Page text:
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Nelly Don Collection

The Modern Classic Society has collected over 20 Nelly Don dresses dated from the early 1930s to the 1970s.


Dr. Lisa S. Thompson, founder of The Modern Classic Society features her research study titled Nelly Don:  An Educational Leader.  Thompson’s research revealed evidence that further acknowledged Mrs. Nell Quinlan (Donnelly) Reed as revolutionary 20th century dressmaker and owner of Donnelly Garment Company as well as a visionary educational leader and dutiful benefactor at Lindenwood (College) University for over sixty years.

Nelly Don

Photography of Nelly Don, 1926.  From "Nelly Don: A Stitch in time, " by T. M. O'Malley 2006

Nelly Don: An Educational Leader

Summary, from the dissertation of

Dr. Lisa S. Thompson, ED. D.

In 1916, Ellen Quinlan Donnelly aka Nelly Don started

a fashion empire from her humble Kansas City home.

She became one of the wealthiest and most celebrated

American women in business with a career that spanned

well into the 1960s. The Nelly Don Empire reportedly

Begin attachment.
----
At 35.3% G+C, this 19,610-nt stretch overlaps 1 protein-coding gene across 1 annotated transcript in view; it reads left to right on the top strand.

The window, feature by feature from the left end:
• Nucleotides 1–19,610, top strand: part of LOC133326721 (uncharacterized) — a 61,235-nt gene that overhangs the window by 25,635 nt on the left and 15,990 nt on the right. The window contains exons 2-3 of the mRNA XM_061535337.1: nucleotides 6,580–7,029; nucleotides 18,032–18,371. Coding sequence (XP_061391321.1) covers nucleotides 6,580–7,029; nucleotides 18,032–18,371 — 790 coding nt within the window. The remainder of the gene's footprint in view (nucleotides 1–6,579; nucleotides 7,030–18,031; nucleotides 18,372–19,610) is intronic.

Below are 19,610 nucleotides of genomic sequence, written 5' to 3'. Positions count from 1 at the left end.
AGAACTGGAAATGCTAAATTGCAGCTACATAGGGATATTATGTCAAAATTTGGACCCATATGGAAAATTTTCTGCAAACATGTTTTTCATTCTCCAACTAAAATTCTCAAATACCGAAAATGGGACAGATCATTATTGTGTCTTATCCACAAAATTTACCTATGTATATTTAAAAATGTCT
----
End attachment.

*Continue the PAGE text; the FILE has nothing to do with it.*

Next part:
sold more dresses in the 20th century than any other

single person in the United States, and she started as a

Lindenwood College student.


This study investigated Nell Quinlan Donnelly the “Grand Lady”

of the garment industry beyond her millionaire status and

revolutionary business leadership at Donnelly Garment

Company. The reexamination of Nell Quinlan Donnelly’s

60 year relationship with Lindenwood College began in

1907 as the first married student to attend. Donnelly graduated in 1909 with a Seminary Diploma and later became a phenomenal business, civic, and educational leader. 

The significance of Nell Quinlan Donnelly’s relationship with Lindenwood College has been identified by her recognition of the changing role of young women post World War II. Donnelly, a visionary leader, and a member of the Lindenwood Board of Directors and several other administrative boards, encouraged developing programs that focused on mathematics and computer science. Donnelly challenged Lindenwood education leaders with the idea of “reaching beyond traditional confines of Liberal Arts programs and to expand student experiences that would offer ‘unlimited opportunities’ for young women” (Lindenwood Board of Director notes 1944 & 1962; Ebling & Kavanaugh, 1980). The foresight of “unlimited opportunities” afforded to young women as envisioned by Nell Quinlan Donnelly would prove her to be a woman ahead of her time and one of Lindenwood’s most loyal and dedicated educational leaders.


To read the full dissertation please click on the link below


Nelly Don
Nelly Don

Nelly Don

Nelly Don

Nelly Don

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